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Wednesday, April 18, 2012

P is for General Sterling Price

One of the defining figures of the Confederate cause west of the Mississippi was General Sterling Price. A former Missouri governor and commander of the Missouri State Guard when the war started, he was a popular figure and was very effective at rallying troops to the Confederacy.

Price was the victor of several early battles such as Wilson's Creek and Lexington, but his star soon faded as he suffered a number of defeats. Price was a brave man who often led his troops from the front (rather than several miles to the rear like too many generals) yet he was a poor strategist. The consensus among historians is that he would have made a better regimental commander than army commander.

In 1864 he led his last campaign, an ill-planned invasion of Missouri. He thought that after more than two years of Yankee rule that Missourians would rise up to support him. Some did; most didn't. His poorly armed troops plodded through the state, winning some battles but losing others, never strong enough to take St. Louis or the state capital at jefferson City as Price had planned.

By this time Price weighed 400 pounds and could barely ride a horse. He rode most of the time in a carriage while many of his ill-equipped troops had to walk. The expedition met disaster at Westport near Kansas City and fled south, having their final engagement at the Battle of Newtonia before retreating south to Arkansas, never to return.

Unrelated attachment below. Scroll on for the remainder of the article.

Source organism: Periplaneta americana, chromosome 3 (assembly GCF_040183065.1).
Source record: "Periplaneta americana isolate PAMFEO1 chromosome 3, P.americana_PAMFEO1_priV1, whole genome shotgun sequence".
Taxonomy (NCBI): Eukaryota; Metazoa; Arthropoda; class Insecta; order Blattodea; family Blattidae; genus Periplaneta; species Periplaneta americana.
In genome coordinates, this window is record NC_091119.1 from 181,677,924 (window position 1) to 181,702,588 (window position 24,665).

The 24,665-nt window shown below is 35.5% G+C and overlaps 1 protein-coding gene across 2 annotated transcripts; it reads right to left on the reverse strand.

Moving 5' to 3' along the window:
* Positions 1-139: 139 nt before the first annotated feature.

Price never stopped believing in the Confederacy. When the South surrendered he and some other diehards fled to Mexico and started a Confederate colony. It too was a failure and eventually he returned home to live his final years in quiet retirement.

I've always been fascinated with Sterling Price because he sums up much of what was good and bad about the Confederacy: enthusiastic yet ill-conceived, brave yet foolhardy, willing but unequal to the task. And he accepted defeat with his head held high.

Photo courtesy Wikimedia Commons.

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